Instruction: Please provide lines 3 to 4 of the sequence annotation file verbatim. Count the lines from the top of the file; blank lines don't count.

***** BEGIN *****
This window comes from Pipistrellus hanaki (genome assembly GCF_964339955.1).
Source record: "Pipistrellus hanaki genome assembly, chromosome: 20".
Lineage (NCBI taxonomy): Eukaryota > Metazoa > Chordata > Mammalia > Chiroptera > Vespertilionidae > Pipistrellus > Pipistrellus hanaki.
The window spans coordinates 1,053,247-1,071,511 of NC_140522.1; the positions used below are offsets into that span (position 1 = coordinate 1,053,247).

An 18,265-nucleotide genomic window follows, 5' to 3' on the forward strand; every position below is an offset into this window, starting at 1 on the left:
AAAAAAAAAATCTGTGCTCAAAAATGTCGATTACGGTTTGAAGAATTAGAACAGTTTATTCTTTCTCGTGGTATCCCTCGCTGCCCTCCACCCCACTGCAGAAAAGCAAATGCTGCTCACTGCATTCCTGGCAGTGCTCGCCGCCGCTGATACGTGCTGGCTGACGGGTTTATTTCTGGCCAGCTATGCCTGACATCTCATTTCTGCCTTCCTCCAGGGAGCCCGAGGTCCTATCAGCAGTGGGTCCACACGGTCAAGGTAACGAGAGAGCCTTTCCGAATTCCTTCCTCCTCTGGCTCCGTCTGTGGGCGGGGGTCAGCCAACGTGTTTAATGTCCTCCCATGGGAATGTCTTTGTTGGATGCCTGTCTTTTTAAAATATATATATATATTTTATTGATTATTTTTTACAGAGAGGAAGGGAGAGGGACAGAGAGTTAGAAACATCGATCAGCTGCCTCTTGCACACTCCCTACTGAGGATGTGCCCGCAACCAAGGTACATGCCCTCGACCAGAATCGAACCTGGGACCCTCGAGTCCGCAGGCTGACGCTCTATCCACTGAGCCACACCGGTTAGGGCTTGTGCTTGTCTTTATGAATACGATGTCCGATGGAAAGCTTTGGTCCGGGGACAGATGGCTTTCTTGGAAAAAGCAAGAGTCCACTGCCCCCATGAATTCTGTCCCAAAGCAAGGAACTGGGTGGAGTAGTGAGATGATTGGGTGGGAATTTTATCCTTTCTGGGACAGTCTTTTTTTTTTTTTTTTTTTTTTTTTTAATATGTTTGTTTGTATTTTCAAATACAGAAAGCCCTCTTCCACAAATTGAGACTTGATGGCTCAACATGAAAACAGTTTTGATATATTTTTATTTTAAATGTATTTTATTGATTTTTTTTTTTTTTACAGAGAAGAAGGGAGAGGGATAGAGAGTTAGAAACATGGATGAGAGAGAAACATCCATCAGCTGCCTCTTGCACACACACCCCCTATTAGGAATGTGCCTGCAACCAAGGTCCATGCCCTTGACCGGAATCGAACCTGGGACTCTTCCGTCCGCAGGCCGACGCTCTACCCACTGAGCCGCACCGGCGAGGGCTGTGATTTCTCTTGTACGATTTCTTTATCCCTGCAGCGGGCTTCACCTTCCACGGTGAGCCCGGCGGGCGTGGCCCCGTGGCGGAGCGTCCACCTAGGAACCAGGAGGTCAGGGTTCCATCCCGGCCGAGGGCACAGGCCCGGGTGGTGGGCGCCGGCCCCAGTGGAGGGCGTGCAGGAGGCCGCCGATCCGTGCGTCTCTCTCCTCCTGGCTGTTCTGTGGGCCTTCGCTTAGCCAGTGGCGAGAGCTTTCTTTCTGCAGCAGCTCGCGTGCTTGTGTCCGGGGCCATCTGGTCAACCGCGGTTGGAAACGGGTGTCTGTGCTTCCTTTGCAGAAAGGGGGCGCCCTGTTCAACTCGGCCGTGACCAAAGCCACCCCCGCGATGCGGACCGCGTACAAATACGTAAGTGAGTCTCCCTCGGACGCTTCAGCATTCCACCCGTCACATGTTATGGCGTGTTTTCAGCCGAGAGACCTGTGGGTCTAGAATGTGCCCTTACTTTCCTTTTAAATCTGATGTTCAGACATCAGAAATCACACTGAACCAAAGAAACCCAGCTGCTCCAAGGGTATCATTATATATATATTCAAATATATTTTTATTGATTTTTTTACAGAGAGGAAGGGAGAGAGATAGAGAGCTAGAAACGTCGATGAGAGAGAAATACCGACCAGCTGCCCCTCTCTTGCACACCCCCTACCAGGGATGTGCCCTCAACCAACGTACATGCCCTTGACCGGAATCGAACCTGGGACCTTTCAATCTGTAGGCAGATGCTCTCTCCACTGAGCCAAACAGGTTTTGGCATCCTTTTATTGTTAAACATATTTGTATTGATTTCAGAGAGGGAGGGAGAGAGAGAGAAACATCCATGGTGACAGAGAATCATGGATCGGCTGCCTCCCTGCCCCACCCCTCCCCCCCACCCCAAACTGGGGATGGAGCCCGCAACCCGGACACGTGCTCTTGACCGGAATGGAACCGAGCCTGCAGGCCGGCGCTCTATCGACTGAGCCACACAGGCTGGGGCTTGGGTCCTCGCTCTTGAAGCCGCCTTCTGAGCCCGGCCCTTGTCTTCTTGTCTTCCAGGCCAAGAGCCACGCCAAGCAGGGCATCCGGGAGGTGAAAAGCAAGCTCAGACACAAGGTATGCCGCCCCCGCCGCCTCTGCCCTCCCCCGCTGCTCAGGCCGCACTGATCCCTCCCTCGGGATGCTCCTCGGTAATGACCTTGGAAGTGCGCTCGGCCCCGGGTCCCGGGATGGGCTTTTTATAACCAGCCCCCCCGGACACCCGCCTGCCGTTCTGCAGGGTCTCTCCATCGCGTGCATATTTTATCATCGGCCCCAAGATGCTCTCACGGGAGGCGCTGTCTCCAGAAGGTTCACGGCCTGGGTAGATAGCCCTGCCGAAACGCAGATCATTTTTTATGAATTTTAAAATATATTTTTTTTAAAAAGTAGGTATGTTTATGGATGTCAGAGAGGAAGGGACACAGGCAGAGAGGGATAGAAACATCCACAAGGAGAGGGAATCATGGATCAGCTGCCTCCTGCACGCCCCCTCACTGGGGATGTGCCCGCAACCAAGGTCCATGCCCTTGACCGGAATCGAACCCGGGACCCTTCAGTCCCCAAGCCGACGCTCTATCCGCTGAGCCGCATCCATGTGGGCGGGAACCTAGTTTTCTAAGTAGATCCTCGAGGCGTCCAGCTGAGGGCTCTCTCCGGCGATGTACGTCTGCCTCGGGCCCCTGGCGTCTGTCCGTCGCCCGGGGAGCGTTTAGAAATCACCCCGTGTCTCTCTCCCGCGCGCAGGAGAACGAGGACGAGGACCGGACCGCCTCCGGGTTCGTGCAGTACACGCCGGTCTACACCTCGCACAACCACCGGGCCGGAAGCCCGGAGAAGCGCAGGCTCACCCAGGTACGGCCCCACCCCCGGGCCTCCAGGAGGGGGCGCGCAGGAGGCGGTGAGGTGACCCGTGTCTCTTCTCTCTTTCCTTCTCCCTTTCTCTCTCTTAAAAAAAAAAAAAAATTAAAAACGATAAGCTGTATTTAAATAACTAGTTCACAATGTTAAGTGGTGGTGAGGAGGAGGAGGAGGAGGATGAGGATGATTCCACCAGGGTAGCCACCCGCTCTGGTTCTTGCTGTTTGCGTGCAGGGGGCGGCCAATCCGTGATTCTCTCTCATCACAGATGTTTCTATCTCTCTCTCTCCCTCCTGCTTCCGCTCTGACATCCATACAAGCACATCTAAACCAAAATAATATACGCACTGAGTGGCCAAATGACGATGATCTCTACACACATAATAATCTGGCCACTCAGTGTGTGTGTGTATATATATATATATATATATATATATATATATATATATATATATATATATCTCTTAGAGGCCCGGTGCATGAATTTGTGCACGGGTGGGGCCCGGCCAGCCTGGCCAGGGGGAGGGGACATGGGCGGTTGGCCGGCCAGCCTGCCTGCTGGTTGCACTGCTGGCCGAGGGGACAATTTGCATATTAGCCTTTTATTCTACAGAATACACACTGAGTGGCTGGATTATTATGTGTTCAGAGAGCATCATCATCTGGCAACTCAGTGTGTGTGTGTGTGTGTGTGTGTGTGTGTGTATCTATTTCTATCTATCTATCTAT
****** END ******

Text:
Lineage (NCBI taxonomy): Eukaryota > Metazoa > Chordata > Mammalia > Chiroptera > Vespertilionidae > Pipistrellus > Pipistrellus hanaki.
The window spans coordinates 1,053,247-1,071,511 of NC_140522.1; the positions used below are offsets into that span (position 1 = coordinate 1,053,247).